Saturday, September 5, 2009

Singing sweet harmony with Adam Smith (I Cor. 12)

Adam Smith preached the virtues of the "division of labor." As people become more specialized, they become more efficient. Their productivity goes up, and everyone's available wealth increases. Karl Marx objected that, as a worker's share of the end product shrinks, he becomes progressively more "alienated" from it. A man should, Marx suggested, be able to go fishing in the morning, gardening around noonday, and maybe perform brain surgery after dinner, in each case doing the complete task by himself.

In this chapter, Paul uses the human body as a metaphor for corporate life:
1Co 12:13 İster Yahudi ister Grek, ister köle ister özgür olalım, hepimiz bir beden olmak üzere aynı Ruh'ta vaftiz edildik ve hepimizin aynı Ruh'tan içmesi sağlandı.
1Co 12:14 İşte beden tek üyeden değil, birçok üyeden oluşur.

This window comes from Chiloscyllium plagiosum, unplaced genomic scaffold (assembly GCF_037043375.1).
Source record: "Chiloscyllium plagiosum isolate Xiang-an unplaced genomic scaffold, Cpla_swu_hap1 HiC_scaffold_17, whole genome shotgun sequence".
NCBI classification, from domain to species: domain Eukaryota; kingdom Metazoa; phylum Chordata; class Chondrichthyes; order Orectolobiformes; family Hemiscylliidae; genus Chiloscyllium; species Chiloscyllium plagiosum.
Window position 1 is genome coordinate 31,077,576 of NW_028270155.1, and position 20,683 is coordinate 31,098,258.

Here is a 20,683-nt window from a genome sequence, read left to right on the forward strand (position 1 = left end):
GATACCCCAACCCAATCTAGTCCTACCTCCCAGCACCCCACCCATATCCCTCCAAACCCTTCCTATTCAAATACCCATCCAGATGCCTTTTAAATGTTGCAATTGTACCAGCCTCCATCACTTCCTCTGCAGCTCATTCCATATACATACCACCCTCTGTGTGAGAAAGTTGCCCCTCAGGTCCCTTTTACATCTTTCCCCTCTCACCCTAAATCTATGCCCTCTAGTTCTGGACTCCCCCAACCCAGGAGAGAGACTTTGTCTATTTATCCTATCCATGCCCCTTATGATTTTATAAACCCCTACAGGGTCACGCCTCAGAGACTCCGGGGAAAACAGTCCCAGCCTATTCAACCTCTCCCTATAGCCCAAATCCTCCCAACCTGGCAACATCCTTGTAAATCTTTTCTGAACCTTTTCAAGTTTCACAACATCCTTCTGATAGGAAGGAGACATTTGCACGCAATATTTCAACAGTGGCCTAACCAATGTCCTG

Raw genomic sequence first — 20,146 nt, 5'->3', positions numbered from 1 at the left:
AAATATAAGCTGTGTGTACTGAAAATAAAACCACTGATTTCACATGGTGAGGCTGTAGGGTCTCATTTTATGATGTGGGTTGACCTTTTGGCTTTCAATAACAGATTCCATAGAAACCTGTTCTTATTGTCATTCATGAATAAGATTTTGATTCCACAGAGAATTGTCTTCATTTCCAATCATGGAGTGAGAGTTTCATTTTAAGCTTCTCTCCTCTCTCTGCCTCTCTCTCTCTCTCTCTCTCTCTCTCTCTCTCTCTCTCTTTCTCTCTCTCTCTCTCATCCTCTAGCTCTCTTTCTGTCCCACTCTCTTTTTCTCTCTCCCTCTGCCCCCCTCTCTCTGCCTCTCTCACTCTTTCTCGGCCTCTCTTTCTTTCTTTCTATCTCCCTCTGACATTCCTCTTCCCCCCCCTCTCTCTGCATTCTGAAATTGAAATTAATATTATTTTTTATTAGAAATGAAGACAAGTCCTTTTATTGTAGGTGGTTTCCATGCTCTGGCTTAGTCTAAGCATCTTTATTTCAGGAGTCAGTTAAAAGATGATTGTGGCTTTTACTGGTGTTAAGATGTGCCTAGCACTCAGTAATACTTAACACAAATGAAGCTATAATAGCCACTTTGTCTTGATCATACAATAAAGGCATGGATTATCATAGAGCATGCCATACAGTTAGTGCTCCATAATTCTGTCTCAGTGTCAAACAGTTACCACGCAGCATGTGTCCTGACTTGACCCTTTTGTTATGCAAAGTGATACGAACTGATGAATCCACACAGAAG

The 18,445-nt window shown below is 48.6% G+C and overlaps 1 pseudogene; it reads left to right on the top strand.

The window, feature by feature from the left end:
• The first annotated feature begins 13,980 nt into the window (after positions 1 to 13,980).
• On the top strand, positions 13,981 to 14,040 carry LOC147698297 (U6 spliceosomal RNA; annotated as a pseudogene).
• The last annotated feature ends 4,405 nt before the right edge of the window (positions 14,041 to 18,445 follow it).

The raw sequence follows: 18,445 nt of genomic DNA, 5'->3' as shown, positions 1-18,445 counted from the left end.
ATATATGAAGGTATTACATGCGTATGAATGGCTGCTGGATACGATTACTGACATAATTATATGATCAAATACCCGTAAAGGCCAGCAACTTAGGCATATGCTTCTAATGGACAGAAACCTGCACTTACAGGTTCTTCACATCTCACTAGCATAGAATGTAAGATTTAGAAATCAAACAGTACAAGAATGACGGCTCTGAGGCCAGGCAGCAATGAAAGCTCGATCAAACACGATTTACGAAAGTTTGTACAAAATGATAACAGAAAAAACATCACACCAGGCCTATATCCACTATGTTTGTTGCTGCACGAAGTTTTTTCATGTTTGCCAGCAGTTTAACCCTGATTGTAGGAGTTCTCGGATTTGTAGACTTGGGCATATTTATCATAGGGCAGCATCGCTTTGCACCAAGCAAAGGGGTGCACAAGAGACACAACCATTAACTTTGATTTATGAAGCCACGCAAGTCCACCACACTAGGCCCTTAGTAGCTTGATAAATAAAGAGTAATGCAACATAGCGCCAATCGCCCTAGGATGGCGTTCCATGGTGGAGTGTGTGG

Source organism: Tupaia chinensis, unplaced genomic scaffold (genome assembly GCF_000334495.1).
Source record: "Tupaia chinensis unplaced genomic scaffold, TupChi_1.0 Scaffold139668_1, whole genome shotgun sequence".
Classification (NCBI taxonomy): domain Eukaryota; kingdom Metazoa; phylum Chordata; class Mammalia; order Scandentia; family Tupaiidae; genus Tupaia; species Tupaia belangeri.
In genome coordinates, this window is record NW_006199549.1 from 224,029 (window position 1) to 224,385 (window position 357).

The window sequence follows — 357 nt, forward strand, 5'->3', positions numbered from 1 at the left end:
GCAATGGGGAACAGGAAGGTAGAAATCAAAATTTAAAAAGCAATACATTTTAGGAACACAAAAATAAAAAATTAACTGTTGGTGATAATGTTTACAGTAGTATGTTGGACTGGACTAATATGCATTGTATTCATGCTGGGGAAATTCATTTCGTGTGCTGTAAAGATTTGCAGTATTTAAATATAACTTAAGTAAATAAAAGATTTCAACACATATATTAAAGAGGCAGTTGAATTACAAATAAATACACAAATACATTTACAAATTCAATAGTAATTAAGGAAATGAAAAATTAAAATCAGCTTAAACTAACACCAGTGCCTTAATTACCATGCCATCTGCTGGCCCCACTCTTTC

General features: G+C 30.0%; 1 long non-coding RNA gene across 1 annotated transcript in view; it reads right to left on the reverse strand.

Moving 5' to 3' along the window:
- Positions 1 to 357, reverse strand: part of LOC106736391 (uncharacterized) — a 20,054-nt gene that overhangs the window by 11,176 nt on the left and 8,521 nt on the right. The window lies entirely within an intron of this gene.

1Co 12:15 Ayak, "El olmadığım için bedene ait değilim" derse, bu onu bedenden ayırmaz.
1Co 12:16 Kulak, "Göz olmadığım için bedene ait değilim" derse, bu onu bedenden ayırmaz.
1Co 12:17 Bütün beden göz olsaydı, nasıl duyardık? Bütün beden kulak olsaydı, nasıl koklardık?
One body, many parts. Differences are not contradictions, but reasons for cooperation. Polyphony is one of the glories of Western civilization -- the startling idea that many voices can sing different tunes simultaneously-- and somehow, the total sound is lovelier than any single thread therein.

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